I’ve been living in Italy since 1990, and although I visited the UK quite frequently in the beginning, I haven’t been back since 2012. Partly from choice, as every time I go there it gets harder for me to leave, and partly because planning anything around my auto-immune illness is difficult as I never know when it will flare and leave me too exhausted to do anything. So, while I’m glad I chose those towns, it’s been a bitter-sweet experience!

The only place I haven’t been is Farlington Marshes, mentioned at the beginning of the story. To tell you the truth, I didn’t even know they existed! I found this on Wikipedia:

“Farlington Marshes is an area of reclaimed land in Langstone harbour. It was reclaimed from the harbour in 1771 and includes a larger part of what was formerly Binner’s Island (the remainder of the island is now referred to as North Binness Island). Farlington Marshes is about 120 hectares in size and features both freshwater marsh and brackish marsh. It is a Local Nature Reserve and is a feeding ground for overwintering Brent geese. During World War 2 it was used as a starfish site acting as a decoy for Portsea Island. The control blockhouses remain on the marshes.”

If I should go back to the UK, I’ll make sure I go and take a walk around there!

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The protagonist

The protagonist of The Lost Girls is ex-investigative journalist Maggie Turner. She wasn’t always the protagonist, though – originally, Michael and Chloe, the brother and sister of the lost girls, were meant to team up and search for their sisters. Then one day Maggie popped into my head and demanded to be the main character! There’s a lot of banter between Mike, Chloe and Maggie which I’m sure many parents of teenagers will recognise – much of it was taken from my own conversations with my sons!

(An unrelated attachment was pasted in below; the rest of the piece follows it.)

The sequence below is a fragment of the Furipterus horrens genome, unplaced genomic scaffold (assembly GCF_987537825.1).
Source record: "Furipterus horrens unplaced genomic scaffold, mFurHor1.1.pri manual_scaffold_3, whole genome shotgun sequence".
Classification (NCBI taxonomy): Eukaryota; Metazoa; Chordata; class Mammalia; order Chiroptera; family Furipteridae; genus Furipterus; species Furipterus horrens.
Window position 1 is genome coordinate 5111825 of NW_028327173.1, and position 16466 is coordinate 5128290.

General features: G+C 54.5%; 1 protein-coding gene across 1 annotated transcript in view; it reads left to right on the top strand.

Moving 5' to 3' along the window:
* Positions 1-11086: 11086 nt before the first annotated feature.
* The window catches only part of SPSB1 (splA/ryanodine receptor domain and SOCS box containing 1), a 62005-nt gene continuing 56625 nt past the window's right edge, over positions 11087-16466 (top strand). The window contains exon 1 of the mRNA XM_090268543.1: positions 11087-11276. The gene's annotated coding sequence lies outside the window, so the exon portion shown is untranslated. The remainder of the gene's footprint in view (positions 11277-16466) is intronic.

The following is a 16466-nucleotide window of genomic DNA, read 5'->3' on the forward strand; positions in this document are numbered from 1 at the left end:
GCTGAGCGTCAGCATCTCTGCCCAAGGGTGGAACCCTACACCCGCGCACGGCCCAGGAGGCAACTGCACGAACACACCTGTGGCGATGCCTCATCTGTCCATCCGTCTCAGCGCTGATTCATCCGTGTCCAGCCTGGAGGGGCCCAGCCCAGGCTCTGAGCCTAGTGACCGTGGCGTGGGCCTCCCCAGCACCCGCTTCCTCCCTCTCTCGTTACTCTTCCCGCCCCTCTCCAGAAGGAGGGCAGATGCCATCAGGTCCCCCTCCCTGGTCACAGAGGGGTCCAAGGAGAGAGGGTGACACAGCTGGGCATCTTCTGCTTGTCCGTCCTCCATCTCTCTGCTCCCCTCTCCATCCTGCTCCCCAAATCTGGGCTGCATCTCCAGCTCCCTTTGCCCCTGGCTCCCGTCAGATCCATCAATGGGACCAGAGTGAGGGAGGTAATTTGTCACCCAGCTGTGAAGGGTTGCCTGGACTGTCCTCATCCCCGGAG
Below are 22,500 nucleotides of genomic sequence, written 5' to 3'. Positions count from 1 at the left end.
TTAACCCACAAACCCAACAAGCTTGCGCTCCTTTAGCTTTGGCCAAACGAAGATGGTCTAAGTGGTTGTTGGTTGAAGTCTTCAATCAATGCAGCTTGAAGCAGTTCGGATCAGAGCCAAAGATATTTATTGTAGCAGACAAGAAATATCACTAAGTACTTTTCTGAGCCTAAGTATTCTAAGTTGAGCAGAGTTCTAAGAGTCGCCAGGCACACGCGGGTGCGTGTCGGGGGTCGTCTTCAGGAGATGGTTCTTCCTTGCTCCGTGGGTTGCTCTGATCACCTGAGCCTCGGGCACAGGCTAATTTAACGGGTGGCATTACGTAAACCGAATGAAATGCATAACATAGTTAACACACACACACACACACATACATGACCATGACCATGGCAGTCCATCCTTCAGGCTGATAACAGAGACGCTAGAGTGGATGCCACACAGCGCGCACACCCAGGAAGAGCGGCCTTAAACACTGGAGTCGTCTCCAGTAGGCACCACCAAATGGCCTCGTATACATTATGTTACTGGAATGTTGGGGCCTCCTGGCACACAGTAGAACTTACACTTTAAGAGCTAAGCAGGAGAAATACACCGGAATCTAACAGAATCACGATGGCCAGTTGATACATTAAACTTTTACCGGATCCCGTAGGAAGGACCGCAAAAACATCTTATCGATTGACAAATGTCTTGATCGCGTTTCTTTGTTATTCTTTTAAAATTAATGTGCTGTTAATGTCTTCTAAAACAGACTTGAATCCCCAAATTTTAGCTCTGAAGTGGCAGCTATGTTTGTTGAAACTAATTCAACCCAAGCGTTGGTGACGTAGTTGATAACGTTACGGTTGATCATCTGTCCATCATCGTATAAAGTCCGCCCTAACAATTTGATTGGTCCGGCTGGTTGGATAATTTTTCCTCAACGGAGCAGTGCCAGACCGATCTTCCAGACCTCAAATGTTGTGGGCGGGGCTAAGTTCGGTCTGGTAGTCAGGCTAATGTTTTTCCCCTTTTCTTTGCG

I like Maggie – she’s fighting her own demons caused by a traumatic childhood, a chronic illness (as yet undiagnosed), and the death of her nephew, but she puts them aside to help Mike and Chloe find their sisters. This is how she describes herself:

“I’m a pathetic, forty-five-year-old woman who only thinks of herself, with greying hair, quite a few wrinkles, and bits of me sagging that were pert up until a few years ago. I feel old.”

But underneath the self-pity, she has a strong character and won’t take any nonsense from people. She’s had to fight all her life to get anywhere, and won’t give up while there’s hope. In the story, she arrives at a point where she doesn’t know where to go or what to do to find the girls, while her body shuts down due to stress and her illness. The only thing she can do is pray for a miracle…

The antagonist

The antagonist, who shall remain unnamed, turned out completely different from how I’d originally planned! When I jotted down some notes a few years ago, I didn’t have a motive for him abducting the girls – this all came about when I took out the story and started working on it again. I had fun figuring out the reasoning behind his madness!

As his past is gradually revealed, the reader comes to understand why he’s abducted the girls. We don’t find out everything about him, but more than enough to show that he’s always been crazy. I particularly enjoyed writing the chapters from his personal point of view – getting inside his head was scarily easy to do!

I can’t give away too much here, as it will ruin the story. Let’s just say our antagonist has ‘issues’ with his mother and sisters, which come to a terrifying head in the book. Oh, and he likes fire. A lot.

Beautiful stylish fire flames reflected in water

 

A minor character

I thought I’d mention a minor character in the book, who was taken from real life.

As any author knows, you’re always advised to observe the people around you in everyday situations, and make notes of anything you can use in your writing. I love people watching anyway, and there’s no better place (in my opinion) than a hospital waiting room. I’ve been in many over the last few years, and every time I come away thinking I could write a book about what I’ve just seen. (My oldest son says I should write a series – The Waiting Room Chronicles – as I’ve always got a story or two to tell after going to the hospital!)

This scene, set in a café where Mike, Chloe and Maggie were meeting, comes from one of those waiting room experiences: